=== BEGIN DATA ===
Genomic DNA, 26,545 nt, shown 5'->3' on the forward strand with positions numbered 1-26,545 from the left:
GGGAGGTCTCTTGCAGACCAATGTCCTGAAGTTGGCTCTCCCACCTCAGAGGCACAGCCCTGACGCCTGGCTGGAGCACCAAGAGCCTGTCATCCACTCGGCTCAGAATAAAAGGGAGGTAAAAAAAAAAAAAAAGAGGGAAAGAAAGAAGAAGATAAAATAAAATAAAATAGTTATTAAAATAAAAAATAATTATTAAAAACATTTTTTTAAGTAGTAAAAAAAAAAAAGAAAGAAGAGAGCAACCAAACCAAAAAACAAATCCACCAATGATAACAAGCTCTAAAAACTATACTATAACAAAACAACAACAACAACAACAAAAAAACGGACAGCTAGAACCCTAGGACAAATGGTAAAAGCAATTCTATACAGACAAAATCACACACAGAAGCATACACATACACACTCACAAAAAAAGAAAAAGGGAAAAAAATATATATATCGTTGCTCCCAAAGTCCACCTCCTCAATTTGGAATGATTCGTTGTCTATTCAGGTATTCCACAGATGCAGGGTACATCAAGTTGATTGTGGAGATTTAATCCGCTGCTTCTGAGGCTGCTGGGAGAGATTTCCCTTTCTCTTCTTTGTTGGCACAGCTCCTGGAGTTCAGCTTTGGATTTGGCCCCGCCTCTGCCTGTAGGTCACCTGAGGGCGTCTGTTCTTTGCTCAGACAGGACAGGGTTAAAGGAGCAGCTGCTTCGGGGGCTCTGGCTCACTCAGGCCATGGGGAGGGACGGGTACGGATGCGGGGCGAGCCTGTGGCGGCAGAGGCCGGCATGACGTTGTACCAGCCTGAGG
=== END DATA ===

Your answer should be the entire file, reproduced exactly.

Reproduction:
Genomic DNA, 26,545 nt, shown 5'->3' on the forward strand with positions numbered 1-26,545 from the left:
GGGAGGTCTCTTGCAGACCAATGTCCTGAAGTTGGCTCTCCCACCTCAGAGGCACAGCCCTGACGCCTGGCTGGAGCACCAAGAGCCTGTCATCCACTCGGCTCAGAATAAAAGGGAGGTAAAAAAAAAAAAAAAGAGGGAAAGAAAGAAGAAGATAAAATAAAATAAAATAGTTATTAAAATAAAAAATAATTATTAAAAACATTTTTTTAAGTAGTAAAAAAAAAAAAGAAAGAAGAGAGCAACCAAACCAAAAAACAAATCCACCAATGATAACAAGCTCTAAAAACTATACTATAACAAAACAACAACAACAACAACAAAAAAACGGACAGCTAGAACCCTAGGACAAATGGTAAAAGCAATTCTATACAGACAAAATCACACACAGAAGCATACACATACACACTCACAAAAAAAGAAAAAGGGAAAAAAATATATATATCGTTGCTCCCAAAGTCCACCTCCTCAATTTGGAATGATTCGTTGTCTATTCAGGTATTCCACAGATGCAGGGTACATCAAGTTGATTGTGGAGATTTAATCCGCTGCTTCTGAGGCTGCTGGGAGAGATTTCCCTTTCTCTTCTTTGTTGGCACAGCTCCTGGAGTTCAGCTTTGGATTTGGCCCCGCCTCTGCCTGTAGGTCACCTGAGGGCGTCTGTTCTTTGCTCAGACAGGACAGGGTTAAAGGAGCAGCTGCTTCGGGGGCTCTGGCTCACTCAGGCCATGGGGAGGGACGGGTACGGATGCGGGGCGAGCCTGTGGCGGCAGAGGCCGGCATGACGTTGTACCAGCCTGAGG